CFAH

Having ticked down 2.8 percent in January, the National Association of Realtors Pending Home Sales Index, a seasonally adjusted index for which 100 denotes “an average level” of activity, dropped 10.6 percent in February to 110.3, representing the sixth consecutive month-over-month decline for the index which peaked at 132.8 in August of last year.

In addition, contract signings were down 0.5 percent on a year-over-year basis last month, representing the first year-over-year drop in eight months.

And out west, pending home sales dropped 7.4 percent in February to a below average mark of 96.9, which was still up 1.9 percent on a year-over-year basis.

Comments from Plugged-In Readers

  1. Posted by Cave Dweller

    Covid Arrived
    Debt Repayment Delayed
    Risk Climbed
    High Rates Ticked
    Affordability Killed
    Economy Crashed

  2. Posted by soccermom

    The interpretation that national sales volume has slowed due to negative economic circumstances is at odds with the widely-reported trends of aggressive bidding and extremely low inventory in the broader market.

    Rates are still near historic lows. Covid’s arrival has improved the balance sheet of many Americans with fewer opportunities to spend money, people are paying down debt. San Francisco’s mixed real estate price signals (rents down, prices flat/up) are anomalous. If you speak to people outside our city, you’ll find people are experiencing a ripping strong market with overbids and very tight inventory. If anything, it is the muted effects in our city of this national trend which are keeping San Francisco home prices up as rents fall locally.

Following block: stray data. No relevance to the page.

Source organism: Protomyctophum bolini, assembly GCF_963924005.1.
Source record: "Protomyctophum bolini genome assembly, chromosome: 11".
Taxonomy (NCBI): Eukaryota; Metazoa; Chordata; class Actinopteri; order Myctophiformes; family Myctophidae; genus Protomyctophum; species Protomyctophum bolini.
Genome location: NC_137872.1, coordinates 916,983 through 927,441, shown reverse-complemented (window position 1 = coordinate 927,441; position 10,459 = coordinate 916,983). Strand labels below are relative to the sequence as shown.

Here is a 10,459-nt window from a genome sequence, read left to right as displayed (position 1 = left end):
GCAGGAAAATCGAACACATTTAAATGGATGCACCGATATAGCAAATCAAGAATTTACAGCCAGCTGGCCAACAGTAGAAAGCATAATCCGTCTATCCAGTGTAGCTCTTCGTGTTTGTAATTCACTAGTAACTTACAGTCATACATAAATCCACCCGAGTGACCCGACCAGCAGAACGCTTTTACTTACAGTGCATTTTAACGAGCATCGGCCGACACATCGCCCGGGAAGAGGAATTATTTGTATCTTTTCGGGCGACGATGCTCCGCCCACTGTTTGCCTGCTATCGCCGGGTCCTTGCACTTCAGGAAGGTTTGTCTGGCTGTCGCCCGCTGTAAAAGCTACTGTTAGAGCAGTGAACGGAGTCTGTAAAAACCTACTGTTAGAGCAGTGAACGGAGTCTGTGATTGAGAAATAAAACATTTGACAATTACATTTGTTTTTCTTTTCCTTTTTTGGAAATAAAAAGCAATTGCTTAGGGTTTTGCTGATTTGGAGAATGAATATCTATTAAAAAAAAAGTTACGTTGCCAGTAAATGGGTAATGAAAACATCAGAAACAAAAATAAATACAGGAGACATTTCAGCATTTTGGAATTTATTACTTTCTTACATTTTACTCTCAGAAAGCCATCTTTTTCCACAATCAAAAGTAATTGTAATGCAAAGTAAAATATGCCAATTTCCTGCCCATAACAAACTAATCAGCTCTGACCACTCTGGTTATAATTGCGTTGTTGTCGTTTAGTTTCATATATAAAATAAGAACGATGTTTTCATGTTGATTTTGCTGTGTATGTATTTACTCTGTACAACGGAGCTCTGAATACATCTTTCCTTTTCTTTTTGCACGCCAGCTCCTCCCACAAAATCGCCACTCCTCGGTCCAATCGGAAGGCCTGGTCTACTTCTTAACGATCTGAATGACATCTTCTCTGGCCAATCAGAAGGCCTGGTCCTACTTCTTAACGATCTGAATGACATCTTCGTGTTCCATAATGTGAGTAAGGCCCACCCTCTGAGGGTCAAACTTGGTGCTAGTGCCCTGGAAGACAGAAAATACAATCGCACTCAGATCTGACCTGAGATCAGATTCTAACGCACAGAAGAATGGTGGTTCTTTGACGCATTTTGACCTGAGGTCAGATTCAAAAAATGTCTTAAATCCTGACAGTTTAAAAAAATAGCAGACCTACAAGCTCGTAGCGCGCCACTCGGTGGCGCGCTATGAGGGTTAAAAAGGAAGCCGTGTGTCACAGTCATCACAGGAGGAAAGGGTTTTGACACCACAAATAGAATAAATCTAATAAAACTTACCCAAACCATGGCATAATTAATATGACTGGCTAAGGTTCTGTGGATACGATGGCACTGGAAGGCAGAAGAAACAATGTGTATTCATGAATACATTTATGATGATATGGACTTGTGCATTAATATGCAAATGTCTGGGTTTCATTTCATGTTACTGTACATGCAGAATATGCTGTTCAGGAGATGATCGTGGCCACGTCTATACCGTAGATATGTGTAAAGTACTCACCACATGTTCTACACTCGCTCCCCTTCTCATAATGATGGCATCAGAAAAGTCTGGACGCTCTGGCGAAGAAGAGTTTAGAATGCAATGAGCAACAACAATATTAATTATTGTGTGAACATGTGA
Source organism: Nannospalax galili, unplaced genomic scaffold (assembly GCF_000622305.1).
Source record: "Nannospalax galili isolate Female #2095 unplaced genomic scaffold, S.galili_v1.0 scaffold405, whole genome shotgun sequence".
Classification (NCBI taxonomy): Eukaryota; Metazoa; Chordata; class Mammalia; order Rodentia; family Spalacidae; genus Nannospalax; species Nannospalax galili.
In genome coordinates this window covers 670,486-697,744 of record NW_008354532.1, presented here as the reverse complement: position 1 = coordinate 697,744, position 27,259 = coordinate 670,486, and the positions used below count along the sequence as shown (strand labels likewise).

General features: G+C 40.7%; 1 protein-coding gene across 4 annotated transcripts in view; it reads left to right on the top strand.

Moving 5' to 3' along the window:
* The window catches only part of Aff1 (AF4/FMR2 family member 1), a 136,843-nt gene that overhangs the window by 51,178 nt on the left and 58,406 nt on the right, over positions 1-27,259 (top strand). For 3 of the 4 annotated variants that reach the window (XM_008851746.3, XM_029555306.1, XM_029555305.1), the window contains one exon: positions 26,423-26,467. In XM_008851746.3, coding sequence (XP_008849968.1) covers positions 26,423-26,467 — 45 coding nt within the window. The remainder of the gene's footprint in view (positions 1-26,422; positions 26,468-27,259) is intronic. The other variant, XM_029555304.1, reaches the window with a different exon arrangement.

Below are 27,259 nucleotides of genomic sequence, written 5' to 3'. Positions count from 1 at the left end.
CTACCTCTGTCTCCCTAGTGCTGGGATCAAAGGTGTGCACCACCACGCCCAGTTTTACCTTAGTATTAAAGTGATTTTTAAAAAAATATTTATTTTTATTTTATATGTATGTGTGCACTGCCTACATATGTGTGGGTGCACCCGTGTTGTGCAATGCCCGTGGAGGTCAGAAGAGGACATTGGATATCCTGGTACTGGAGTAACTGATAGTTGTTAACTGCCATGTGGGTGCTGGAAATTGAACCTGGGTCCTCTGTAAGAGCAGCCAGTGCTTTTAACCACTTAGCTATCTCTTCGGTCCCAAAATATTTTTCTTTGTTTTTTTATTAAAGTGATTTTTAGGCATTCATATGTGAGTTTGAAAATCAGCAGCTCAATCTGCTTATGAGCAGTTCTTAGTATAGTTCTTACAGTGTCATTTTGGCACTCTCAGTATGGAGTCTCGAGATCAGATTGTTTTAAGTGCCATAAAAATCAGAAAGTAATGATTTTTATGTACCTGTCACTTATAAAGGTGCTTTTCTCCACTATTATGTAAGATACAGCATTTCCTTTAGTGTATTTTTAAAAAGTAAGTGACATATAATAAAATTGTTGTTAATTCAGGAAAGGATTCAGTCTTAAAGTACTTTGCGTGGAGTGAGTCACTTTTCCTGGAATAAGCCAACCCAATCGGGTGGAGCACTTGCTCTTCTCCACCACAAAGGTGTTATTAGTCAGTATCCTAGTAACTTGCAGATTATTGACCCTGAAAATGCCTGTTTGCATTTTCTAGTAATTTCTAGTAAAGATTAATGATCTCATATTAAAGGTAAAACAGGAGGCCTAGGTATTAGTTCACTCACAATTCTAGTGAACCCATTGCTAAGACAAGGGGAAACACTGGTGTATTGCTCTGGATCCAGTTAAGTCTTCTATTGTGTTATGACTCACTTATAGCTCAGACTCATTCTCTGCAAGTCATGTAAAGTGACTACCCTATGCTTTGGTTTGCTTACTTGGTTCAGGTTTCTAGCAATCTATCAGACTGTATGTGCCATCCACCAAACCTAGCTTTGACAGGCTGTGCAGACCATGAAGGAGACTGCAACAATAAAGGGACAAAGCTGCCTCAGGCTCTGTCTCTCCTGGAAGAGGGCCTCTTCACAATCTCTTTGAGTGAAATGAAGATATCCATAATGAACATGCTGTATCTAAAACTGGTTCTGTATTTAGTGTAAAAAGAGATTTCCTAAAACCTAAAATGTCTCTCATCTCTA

The WSJ reports the available inventory of homes for sale is lower (in terms of months of inventory) than it has been in the last 20 years. From a March 30th article titled, ‘U.S. Home Prices at Fastest Pace in 15 Years’:

    “U.S. home prices are rising at the fastest pace in 15 years, reflecting how fiercely buyers are competing for a limited supply of homes in nearly every corner of the country.

    From small cities like Bridgeport, Conn., to large ones like Seattle, prices have been steadily moving higher. Two closely-watched house-price indicators released Tuesday posted double-digit national price growth, demonstrating the widespread strength of the market.

    A number of forces have merged to fuel the red hot housing market, including mortgage rates dropping below 3% in July for the first time ever. Millions of millennials are aging into their prime-homebuying years in their 30s. New-home construction has lagged behind demand and homeowners are holding on to their houses longer.

    The coronavirus pandemic has turbocharged this demand. Many Americans sought homes with more space to work remotely during Covid-19, or felt freed to move farther from their offices.